Pakistan and the Iran pipeline

Published: March 8, 2012

The writer is an analyst and a former ambassador to Yemen, Nigeria and Italy

Why did President Asif Ali Zardari defy the United States (by going ahead with the Iran-Pakistan pipeline deal) and claim during his speech in Larkana that he cares a toss for the US?

Consider. The Pakistan-Iran pipeline, if it ever gets off the ground, will only happen after, at best, three years because even the feasibility study that has just been commissioned by Pakistan won’t be completed till October 2013 and the pipeline construction can only commence when that is done. By that time, parts of Iran will be charred to smoking heaps and the pipeline project a part of history. Or, if that does not happen, Iran will arguably possess a nuclear weapon.

In either eventuality, maintaining US sanctions would be pointless, particularly if a nuclear Iran moves smartly to assuage international concerns by agreeing to a ‘no-first strike’ pledge and thereby eliminating, or nearly so, the danger of a nuclear conflagration with Israel.

Alternately, if there is a US-Iran war, the ‘force majeure’ exemption clause in international contracts allows one, or both parties, to withdraw without incurring any penalty, so what the heck?

Of course, if meanwhile, the US-Iran stand-off is resolved diplomatically, so much the better, as the lifting of US and UN sanctions on Iran would obviously form part of any settlement and hence, the pipeline project could proceed smoothly.

Mr Zardari also stands to benefit politically in the run-up to the general elections next year by claiming he is bravely standing up to American bullying. And just in case the PPP is wiped out by the Imran-generated tsunami, the next government, and not Zardari, will have to deal with the US and the consequences of his ‘brave’ stance.

The only risk President Zardari is taking is angering America and, of course, risking suspension of US assistance for the next 12-24 months. That, too, should not be that much of a bother since there is hardly any prospect of near term inflow of US aid even if the current gridlock is eventually removed.

Moreover, Pakistan can easily survive without US largesse for the next couple of years. Besides, it has other cards to play, including the resumption/cutting off of Nato supplies to Afghanistan and of a ‘US-friendly’/ ‘US-unfriendly’ role in the event of a US- Iran war to remind the US to tread lightly for its own good.

Moreover, if the government fails to raise the estimated $6-7 billion that Pakistan is required to incur for the completion of the project, it would have nevertheless demonstrated concern for the ‘welfare’ of the people and regard for neighbour Iran by concluding the agreement.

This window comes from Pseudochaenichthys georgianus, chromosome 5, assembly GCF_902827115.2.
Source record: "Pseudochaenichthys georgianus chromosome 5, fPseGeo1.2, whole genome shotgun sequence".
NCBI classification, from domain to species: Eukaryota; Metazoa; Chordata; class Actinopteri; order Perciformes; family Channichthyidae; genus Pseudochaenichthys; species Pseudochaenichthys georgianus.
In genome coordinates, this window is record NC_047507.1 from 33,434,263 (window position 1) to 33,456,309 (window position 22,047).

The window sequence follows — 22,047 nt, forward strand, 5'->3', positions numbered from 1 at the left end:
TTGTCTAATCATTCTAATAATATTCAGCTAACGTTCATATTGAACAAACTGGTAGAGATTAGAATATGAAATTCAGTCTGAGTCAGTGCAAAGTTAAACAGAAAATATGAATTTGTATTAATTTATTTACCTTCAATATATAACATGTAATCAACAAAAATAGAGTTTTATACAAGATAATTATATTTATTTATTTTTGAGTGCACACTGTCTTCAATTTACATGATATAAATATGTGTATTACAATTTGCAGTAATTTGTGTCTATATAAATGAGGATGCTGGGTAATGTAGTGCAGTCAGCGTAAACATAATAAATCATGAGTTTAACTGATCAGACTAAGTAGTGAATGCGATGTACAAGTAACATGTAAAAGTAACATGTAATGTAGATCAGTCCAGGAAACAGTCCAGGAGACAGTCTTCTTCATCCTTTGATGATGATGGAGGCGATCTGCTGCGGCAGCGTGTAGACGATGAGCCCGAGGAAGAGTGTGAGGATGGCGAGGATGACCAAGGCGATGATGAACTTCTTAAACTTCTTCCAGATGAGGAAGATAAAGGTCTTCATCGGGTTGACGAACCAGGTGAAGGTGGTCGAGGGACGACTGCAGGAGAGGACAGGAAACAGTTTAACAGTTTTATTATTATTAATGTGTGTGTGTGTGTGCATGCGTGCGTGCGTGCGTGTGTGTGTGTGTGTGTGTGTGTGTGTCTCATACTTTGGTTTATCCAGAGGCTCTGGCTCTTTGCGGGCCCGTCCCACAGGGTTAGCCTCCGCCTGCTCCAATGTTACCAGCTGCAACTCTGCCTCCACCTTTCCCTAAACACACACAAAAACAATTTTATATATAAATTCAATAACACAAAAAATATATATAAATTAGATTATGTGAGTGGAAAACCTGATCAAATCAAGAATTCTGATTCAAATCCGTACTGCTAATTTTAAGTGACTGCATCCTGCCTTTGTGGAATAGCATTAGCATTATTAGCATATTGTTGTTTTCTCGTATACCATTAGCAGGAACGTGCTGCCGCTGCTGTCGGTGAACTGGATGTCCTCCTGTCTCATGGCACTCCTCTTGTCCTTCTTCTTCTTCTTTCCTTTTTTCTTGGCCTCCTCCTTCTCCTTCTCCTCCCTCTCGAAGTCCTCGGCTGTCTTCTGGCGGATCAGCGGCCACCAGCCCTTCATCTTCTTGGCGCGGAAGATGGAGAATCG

This was evident, too, in Ms Khar’s remark that in case the US imposed sanctions — as if that is not a foregone conclusion considering that the US is obliged to do so by law — Pakistan would weigh the pros and cons before taking a final decision on the project.

Actually, it would perhaps have been wiser for the PPP-led government, and especially President Zardari, to wait when there is so much uncertainty. Moreover, by the time the feasibility report is done, his co-signatory, Iranian Presiden Mahmoud Ahmedinijad may well be out of a job. Khamenei will likely abolish the post of president using the parliament he now dominates and Iran will be in a deeper mess, not to mention even more isolated internationally.

Why then has the president pushed ahead nonetheless, notwithstanding so much uncertainty?

Published in The Express Tribune, March 9th, 2012.

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Reader Comments (14)

  • faraz
    Mar 8, 2012 - 11:43PM

    Nothing arouses Pakistani middle class more than hollow rhetoric. Everyone idolized Rabbani for this act of ‘bravery’! Many were predicting the formation of a new alliance that would uproot US from the region! It’s just an electoral gimmick. For next century, PPP would remind how they defied the global opinion and signed a piece of paper.

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  • Marc
    Mar 8, 2012 - 11:57PM